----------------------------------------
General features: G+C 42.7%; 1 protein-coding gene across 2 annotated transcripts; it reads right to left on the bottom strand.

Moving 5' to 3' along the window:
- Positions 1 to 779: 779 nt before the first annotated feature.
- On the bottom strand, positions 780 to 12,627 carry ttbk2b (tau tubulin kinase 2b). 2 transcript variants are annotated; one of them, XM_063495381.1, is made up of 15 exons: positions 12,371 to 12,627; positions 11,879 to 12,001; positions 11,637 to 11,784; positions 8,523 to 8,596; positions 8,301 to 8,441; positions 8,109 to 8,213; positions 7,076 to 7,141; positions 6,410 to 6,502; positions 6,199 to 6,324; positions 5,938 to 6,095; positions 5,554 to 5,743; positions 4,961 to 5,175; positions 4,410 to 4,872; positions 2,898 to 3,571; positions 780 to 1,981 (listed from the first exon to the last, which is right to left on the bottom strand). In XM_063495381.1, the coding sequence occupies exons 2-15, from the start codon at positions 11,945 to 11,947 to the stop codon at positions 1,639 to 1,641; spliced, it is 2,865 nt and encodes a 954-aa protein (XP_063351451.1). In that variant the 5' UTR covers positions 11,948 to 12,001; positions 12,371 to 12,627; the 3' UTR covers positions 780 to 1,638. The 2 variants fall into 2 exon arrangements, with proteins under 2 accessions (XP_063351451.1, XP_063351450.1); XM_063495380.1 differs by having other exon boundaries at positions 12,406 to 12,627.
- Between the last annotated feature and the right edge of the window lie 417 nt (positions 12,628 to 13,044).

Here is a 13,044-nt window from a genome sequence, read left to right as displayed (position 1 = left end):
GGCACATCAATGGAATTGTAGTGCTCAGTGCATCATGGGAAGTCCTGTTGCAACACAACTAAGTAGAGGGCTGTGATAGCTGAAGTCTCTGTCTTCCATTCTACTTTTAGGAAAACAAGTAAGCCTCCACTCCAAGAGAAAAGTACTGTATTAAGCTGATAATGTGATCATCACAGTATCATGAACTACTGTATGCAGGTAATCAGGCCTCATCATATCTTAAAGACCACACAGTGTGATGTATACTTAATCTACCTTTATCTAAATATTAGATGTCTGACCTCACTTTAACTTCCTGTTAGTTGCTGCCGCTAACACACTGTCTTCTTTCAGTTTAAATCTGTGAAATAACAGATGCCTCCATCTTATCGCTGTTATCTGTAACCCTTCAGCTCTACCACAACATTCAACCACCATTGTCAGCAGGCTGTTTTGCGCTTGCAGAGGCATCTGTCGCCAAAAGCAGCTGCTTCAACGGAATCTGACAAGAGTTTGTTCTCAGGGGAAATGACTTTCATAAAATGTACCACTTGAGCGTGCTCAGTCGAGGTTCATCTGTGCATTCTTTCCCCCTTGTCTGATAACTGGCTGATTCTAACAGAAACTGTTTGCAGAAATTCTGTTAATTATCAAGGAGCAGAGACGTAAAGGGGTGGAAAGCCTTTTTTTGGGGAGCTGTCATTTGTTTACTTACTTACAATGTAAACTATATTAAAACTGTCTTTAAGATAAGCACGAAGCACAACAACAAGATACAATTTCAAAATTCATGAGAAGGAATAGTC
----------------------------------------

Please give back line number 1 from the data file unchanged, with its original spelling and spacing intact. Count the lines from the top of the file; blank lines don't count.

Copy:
General features: G+C 42.7%; 1 protein-coding gene across 2 annotated transcripts; it reads right to left on the bottom strand.